But Gehrke’s shelters also include T-shaped blocks built of a solid plastic composite for which a patent is pending. The thick plastic blocks are stacked and bound together with a rebar frame. The frame is backed by plywood. Concrete up to 10 inches thick then is poured over the rebar and between the plastic and the plywood.

A steel door and roof are bolted on.

The plastic blocks form the building’s exterior veneer.

“They are the shelter’s ‘bulletproof vest’,” said Gehrke.

Because the blocks are a new product, they have not yet been tested at Texas Tech.

But with a state technical assistance grant he received last year for the shelters, Gehrke hired Anderson Engineering of Joplin to inspect the shelters he already has built and to complete third-party verification of the shelter’s reliability and his use of FEMA-approved building materials and plans.

“Basically he’s following everything, he’s just using his own manufactured blocks,” said Snider.

He also confirmed that the materials Gehrke uses conform to and exceed FEMA guidelines for on-site shelter construction.

“Russ is using the standard set of plans from FEMA, and as long as you follow them they are approved for any shelter,” Snider said. “He’s using the right reinforcing steel, the right concrete, and all of those materials have been tested.”

Although not required, Snider said Anderson also conducted a breaking point test for the composite blocks Gehrke is using in his shelters.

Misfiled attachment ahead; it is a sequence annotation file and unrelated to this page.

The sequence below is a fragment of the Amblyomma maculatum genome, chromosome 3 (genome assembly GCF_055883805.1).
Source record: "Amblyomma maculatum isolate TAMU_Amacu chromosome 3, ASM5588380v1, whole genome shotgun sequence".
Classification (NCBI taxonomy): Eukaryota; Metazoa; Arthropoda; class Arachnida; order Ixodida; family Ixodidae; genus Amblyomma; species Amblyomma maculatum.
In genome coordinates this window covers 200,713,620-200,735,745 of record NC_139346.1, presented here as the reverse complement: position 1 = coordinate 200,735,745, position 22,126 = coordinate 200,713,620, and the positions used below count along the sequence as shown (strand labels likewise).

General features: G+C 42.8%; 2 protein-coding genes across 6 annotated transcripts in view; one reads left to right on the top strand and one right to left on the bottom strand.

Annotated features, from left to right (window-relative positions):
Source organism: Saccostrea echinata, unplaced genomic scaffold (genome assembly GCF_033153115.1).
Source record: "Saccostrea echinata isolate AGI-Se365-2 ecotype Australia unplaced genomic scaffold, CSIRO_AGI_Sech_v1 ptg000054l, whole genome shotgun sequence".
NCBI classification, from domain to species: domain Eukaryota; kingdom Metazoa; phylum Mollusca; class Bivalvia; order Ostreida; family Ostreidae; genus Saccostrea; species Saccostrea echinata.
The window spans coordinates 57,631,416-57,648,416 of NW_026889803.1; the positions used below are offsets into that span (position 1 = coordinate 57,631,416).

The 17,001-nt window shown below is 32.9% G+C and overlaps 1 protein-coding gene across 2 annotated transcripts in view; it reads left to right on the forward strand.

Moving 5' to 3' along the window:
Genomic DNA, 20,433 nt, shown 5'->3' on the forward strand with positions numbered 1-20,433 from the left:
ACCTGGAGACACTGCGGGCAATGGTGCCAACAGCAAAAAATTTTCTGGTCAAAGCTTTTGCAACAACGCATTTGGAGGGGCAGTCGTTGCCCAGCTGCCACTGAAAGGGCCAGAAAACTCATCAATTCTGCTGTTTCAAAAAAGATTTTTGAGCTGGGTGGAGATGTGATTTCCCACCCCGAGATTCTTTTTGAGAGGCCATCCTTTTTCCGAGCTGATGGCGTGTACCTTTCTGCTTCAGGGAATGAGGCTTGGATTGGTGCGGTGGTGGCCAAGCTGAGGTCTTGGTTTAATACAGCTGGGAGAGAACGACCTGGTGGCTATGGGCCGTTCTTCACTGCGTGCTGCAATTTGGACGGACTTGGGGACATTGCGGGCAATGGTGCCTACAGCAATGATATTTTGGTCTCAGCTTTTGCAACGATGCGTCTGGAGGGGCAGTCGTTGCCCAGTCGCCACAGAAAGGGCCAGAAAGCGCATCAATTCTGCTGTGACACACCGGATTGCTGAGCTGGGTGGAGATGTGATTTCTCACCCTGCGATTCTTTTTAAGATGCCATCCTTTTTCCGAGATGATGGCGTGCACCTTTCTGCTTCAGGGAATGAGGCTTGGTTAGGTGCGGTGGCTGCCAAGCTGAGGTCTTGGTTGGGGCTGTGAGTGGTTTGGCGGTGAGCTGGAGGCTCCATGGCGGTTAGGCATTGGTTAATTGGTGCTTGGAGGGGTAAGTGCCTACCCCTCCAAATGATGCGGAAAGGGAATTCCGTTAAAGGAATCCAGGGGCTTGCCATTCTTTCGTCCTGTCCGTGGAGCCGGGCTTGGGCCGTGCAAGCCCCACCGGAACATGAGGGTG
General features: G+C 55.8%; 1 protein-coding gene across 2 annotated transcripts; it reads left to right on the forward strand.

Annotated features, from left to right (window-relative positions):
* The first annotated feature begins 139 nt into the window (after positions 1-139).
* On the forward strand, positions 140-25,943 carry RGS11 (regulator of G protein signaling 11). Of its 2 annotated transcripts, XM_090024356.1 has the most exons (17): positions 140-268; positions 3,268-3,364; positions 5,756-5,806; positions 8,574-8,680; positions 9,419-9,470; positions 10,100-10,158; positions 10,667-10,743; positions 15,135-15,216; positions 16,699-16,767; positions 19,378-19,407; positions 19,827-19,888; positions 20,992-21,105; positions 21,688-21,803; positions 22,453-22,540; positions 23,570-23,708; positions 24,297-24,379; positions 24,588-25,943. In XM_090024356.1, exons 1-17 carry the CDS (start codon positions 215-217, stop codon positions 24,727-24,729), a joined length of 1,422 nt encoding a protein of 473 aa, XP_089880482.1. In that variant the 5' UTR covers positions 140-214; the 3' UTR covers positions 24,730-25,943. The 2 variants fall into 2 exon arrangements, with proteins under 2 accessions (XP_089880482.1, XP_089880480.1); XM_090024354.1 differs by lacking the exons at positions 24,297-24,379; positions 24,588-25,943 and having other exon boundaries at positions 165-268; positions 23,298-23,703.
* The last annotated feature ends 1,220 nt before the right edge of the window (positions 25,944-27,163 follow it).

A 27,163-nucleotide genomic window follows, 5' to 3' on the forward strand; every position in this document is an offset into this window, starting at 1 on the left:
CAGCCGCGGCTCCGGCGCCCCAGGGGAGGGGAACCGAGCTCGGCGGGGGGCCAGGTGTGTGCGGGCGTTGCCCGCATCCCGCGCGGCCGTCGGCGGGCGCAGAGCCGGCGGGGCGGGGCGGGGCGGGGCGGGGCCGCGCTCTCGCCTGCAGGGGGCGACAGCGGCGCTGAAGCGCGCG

For those tests, Anderson loaded cylinders of the composite block material into a concrete breaking machine. A hydraulic piston on one end squeezed the block, applying pressure that determines when the material breaks apart.

“We were amazed, because his material actually bends at a point when concrete usually breaks,” Snider said. That point usually is about 1,800 pounds per square inch.

“Amazingly, it had strength that was similar to concrete blocks. It was very close,” Snider said.

Gehrke wants to do his own missile test next, he said, and to that end is building a permanent feature on acreage owned by Cycle Connection, south of Joplin. It will enable users to feed in two-by-fours and shoot them as projectiles at a wall using his design and materials.

“He wants to do it right. When he does that, we’ll verify to make sure it’s the right two-by-four, the right length, the right weight, and there will be some kind of time-lapse photography or something to trigger and record a start and stopping point so we can calculate the velocity,” Snider said.

1
Text Only
May 2011 Joplin tornado
  • r041414wildwood.jpg Opening of nursing home another recovery milestone

    Gladys Dutton has done a lot of things in her life, but Monday’s dedication of the Communities at Wildwood Ranch nursing home marked a first. “I’ve never cut a ribbon before,” she said. “I hope I do a good job.” Dutton was one of four residents to participate in the opening of the $8.5 million nursing center that eventually will be home to 120 people.

    April 14, 2014 1 Photo

  • 052212 unity walk1_72.jpg SLIDESHOW: One year later, One day of unity, updated Photos from a day of events commemorating the May 22, 2011 tornado anniversary

    May 22, 2012 1 Photo

  • Joplin Redevelopment Corp. preparing for first property sale